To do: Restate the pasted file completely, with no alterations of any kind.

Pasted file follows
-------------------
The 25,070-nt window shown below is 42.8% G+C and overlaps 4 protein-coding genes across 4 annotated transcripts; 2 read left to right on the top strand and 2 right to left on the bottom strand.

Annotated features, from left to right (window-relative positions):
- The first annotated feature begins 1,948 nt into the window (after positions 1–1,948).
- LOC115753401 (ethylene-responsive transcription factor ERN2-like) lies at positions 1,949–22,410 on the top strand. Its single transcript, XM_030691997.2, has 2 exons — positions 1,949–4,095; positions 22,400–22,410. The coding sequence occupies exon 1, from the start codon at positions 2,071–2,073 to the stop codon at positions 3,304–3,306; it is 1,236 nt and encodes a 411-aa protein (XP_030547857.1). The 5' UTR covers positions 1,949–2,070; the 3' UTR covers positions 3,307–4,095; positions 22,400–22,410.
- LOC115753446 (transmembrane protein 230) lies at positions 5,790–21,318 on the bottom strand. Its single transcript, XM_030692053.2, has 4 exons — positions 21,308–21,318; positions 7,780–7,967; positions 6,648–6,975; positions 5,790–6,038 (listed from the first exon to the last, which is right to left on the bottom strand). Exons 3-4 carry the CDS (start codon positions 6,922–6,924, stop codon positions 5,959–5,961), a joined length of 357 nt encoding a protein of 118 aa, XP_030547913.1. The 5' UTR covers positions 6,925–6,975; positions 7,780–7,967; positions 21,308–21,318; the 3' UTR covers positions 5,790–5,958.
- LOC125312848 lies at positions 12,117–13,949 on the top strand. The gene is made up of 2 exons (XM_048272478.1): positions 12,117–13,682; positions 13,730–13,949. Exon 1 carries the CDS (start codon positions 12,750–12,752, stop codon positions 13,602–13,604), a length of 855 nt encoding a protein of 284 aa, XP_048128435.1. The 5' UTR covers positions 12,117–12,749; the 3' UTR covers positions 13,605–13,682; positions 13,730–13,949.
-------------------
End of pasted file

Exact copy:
The 25,070-nt window shown below is 42.8% G+C and overlaps 4 protein-coding genes across 4 annotated transcripts; 2 read left to right on the top strand and 2 right to left on the bottom strand.

Annotated features, from left to right (window-relative positions):
- The first annotated feature begins 1,948 nt into the window (after positions 1–1,948).
- LOC115753401 (ethylene-responsive transcription factor ERN2-like) lies at positions 1,949–22,410 on the top strand. Its single transcript, XM_030691997.2, has 2 exons — positions 1,949–4,095; positions 22,400–22,410. The coding sequence occupies exon 1, from the start codon at positions 2,071–2,073 to the stop codon at positions 3,304–3,306; it is 1,236 nt and encodes a 411-aa protein (XP_030547857.1). The 5' UTR covers positions 1,949–2,070; the 3' UTR covers positions 3,307–4,095; positions 22,400–22,410.
- LOC115753446 (transmembrane protein 230) lies at positions 5,790–21,318 on the bottom strand. Its single transcript, XM_030692053.2, has 4 exons — positions 21,308–21,318; positions 7,780–7,967; positions 6,648–6,975; positions 5,790–6,038 (listed from the first exon to the last, which is right to left on the bottom strand). Exons 3-4 carry the CDS (start codon positions 6,922–6,924, stop codon positions 5,959–5,961), a joined length of 357 nt encoding a protein of 118 aa, XP_030547913.1. The 5' UTR covers positions 6,925–6,975; positions 7,780–7,967; positions 21,308–21,318; the 3' UTR covers positions 5,790–5,958.
- LOC125312848 lies at positions 12,117–13,949 on the top strand. The gene is made up of 2 exons (XM_048272478.1): positions 12,117–13,682; positions 13,730–13,949. Exon 1 carries the CDS (start codon positions 12,750–12,752, stop codon positions 13,602–13,604), a length of 855 nt encoding a protein of 284 aa, XP_048128435.1. The 5' UTR covers positions 12,117–12,749; the 3' UTR covers positions 13,605–13,682; positions 13,730–13,949.